Consider for a moment the 20 beautiful, innocent children killed in Newtown, Conn.
Now consider the 50,000 beautiful innocent Iraqi children killed by U.S. soldiers and Marines with weapons similar to those used in Newtown.
Good luck. I can't do it. Somehow it doesn't compute. Actually, it's more than 50,000, but as Gen. Tommy Franks has said, "We don't do body counts."
Well, we don't have to. Dianne Feinstein and Barack Obama might have chosen to ignore thousands of beautiful Iraqi children, but the soldiers and marines on the ground can't. Extraordinarily high rates of post-traumatic stress disorder and suicide tell that story.
These are guys like Andres Raya, a Marine from Ceres who returned from Iraq in 2005 only to kill Ceres police officer Sgt. Howard Stevenson. Raya's service in Iraq was largely ignored in the press and the possibility of his former gang activity was played up. Of course the folks who downplayed Raya's service time are the same ones who are still looking for the weapons of mass destruction.
Our perpetual wars have taken us to the place where we should expect a shooting every once in awhile. They still don't happen often, and never, never involve thousands a number that leaves me both dry-eyed and confused. Obama and Feinstein, who say nothing about thousands of Iraqi children, have now taken aim on lawful gun owners even as the United States remains the major world exporter of weapons.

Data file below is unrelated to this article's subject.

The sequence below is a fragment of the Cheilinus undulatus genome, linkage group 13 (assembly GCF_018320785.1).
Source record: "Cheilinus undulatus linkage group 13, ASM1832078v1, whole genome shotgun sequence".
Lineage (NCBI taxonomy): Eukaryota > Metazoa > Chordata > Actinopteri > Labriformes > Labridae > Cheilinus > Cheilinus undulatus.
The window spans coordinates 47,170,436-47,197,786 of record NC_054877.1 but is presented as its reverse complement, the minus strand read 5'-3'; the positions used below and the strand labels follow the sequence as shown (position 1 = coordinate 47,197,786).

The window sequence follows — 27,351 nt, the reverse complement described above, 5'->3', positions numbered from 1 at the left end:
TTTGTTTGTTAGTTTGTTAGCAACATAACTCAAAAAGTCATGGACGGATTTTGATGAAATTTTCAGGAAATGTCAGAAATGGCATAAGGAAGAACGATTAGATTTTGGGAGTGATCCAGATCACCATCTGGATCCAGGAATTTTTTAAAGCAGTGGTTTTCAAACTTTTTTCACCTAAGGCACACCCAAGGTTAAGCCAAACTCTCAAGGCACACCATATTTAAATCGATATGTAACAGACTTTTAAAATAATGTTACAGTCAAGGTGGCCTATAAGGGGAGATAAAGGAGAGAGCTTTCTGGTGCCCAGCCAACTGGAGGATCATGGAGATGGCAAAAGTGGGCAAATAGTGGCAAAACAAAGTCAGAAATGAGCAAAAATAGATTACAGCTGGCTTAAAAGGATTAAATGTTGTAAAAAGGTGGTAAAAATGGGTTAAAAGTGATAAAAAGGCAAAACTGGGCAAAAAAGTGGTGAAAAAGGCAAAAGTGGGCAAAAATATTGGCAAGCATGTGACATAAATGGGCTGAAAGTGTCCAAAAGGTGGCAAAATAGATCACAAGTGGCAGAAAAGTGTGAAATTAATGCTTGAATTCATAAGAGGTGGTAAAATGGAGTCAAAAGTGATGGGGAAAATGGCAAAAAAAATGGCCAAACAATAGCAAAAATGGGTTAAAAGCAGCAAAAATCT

The president and the senator travel with security, but what about the rest of us?
I first heard about natural law during Robert Bork's failed Senate hearings for Supreme Court justice. Natural laws are rules of conduct arising out of the natural relations of human beings. It consists of those things we all understand as fair and right, with the first natural law being the right to protect ourselves. This one likely is as old as man. Cave men might have used sticks and stones and fire. Today we use alarm systems, security gates and guns. A call to abridge the right to self-protection is a call to end natural law, something so fundamental it was written into the Constitution.
When Sheriff Adam Christianson stood in front of a burning Modesto building and tearfully shared frustration and sorrow at the deaths of two of our citizens, one a locksmith and the other a deputy, he spoke for all of us. We became a community.
When Christianson, like the sheriff in Sacramento County, relaxed concealed-carry procedures enabling many law-abiding members of our community to feel safer, he once more affirmed his role in a community partnership.
Today, Christianson is again on target with the community when he declares we already have enough gun control laws. He is referring to the more than 9,000 federal laws and 77 pages of California gun control laws, all designed to find something criminal in the actions of the most moral gun owner, someone who only seeks the right to protect himself and his family, enjoy a natural right enshrined in the Constitution.
It's a reminder of just how far from Washington, D.C., we really are.
Bearden is a retired county social worker and current real estate agent who formerly served on the Empire school board. Send comments or questions to firstname.lastname@example.org.